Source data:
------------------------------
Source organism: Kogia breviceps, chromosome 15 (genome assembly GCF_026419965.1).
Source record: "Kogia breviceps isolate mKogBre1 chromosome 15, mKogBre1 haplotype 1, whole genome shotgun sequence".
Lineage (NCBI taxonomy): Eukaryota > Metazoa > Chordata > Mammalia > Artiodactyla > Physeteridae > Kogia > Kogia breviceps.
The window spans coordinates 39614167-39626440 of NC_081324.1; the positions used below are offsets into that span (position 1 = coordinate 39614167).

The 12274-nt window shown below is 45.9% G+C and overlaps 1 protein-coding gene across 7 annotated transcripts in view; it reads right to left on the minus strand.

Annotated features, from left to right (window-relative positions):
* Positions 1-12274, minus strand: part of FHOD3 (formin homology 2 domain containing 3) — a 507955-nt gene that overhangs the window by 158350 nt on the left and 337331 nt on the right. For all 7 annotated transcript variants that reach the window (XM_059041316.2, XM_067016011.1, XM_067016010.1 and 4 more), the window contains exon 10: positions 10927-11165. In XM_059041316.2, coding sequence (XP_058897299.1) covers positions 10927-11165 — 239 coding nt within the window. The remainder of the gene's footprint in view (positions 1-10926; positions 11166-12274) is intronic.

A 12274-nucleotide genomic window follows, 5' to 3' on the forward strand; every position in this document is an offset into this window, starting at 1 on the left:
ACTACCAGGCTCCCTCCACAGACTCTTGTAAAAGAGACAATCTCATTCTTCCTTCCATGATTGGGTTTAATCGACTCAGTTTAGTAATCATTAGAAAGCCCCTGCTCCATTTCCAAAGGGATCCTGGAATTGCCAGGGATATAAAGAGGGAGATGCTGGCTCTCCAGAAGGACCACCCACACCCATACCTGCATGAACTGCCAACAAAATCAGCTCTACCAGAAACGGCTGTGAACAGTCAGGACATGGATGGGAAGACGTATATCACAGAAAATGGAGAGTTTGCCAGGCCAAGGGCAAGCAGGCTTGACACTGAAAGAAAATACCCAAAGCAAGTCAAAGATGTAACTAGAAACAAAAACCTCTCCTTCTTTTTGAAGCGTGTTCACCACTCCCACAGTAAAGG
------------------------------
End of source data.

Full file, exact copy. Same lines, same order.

Source organism: Kogia breviceps, chromosome 15 (genome assembly GCF_026419965.1).
Source record: "Kogia breviceps isolate mKogBre1 chromosome 15, mKogBre1 haplotype 1, whole genome shotgun sequence".
Lineage (NCBI taxonomy): Eukaryota > Metazoa > Chordata > Mammalia > Artiodactyla > Physeteridae > Kogia > Kogia breviceps.
The window spans coordinates 39614167-39626440 of NC_081324.1; the positions used below are offsets into that span (position 1 = coordinate 39614167).

The 12274-nt window shown below is 45.9% G+C and overlaps 1 protein-coding gene across 7 annotated transcripts in view; it reads right to left on the minus strand.

Annotated features, from left to right (window-relative positions):
* Positions 1-12274, minus strand: part of FHOD3 (formin homology 2 domain containing 3) — a 507955-nt gene that overhangs the window by 158350 nt on the left and 337331 nt on the right. For all 7 annotated transcript variants that reach the window (XM_059041316.2, XM_067016011.1, XM_067016010.1 and 4 more), the window contains exon 10: positions 10927-11165. In XM_059041316.2, coding sequence (XP_058897299.1) covers positions 10927-11165 — 239 coding nt within the window. The remainder of the gene's footprint in view (positions 1-10926; positions 11166-12274) is intronic.

A 12274-nucleotide genomic window follows, 5' to 3' on the forward strand; every position in this document is an offset into this window, starting at 1 on the left:
ACTACCAGGCTCCCTCCACAGACTCTTGTAAAAGAGACAATCTCATTCTTCCTTCCATGATTGGGTTTAATCGACTCAGTTTAGTAATCATTAGAAAGCCCCTGCTCCATTTCCAAAGGGATCCTGGAATTGCCAGGGATATAAAGAGGGAGATGCTGGCTCTCCAGAAGGACCACCCACACCCATACCTGCATGAACTGCCAACAAAATCAGCTCTACCAGAAACGGCTGTGAACAGTCAGGACATGGATGGGAAGACGTATATCACAGAAAATGGAGAGTTTGCCAGGCCAAGGGCAAGCAGGCTTGACACTGAAAGAAAATACCCAAAGCAAGTCAAAGATGTAACTAGAAACAAAAACCTCTCCTTCTTTTTGAAGCGTGTTCACCACTCCCACAGTAAAGG